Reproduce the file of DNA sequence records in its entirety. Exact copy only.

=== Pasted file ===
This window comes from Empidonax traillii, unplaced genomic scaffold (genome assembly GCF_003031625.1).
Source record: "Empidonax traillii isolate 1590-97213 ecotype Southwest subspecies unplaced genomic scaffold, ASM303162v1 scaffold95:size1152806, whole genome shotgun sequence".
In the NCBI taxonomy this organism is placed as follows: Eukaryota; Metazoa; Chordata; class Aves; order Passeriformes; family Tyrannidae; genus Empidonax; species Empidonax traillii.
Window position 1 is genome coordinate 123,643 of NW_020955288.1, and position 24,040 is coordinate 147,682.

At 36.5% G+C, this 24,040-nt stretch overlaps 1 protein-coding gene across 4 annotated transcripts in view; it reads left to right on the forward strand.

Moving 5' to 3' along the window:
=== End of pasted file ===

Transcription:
This window comes from Empidonax traillii, unplaced genomic scaffold (genome assembly GCF_003031625.1).
Source record: "Empidonax traillii isolate 1590-97213 ecotype Southwest subspecies unplaced genomic scaffold, ASM303162v1 scaffold95:size1152806, whole genome shotgun sequence".
In the NCBI taxonomy this organism is placed as follows: Eukaryota; Metazoa; Chordata; class Aves; order Passeriformes; family Tyrannidae; genus Empidonax; species Empidonax traillii.
Window position 1 is genome coordinate 123,643 of NW_020955288.1, and position 24,040 is coordinate 147,682.

At 36.5% G+C, this 24,040-nt stretch overlaps 1 protein-coding gene across 4 annotated transcripts in view; it reads left to right on the forward strand.

Moving 5' to 3' along the window: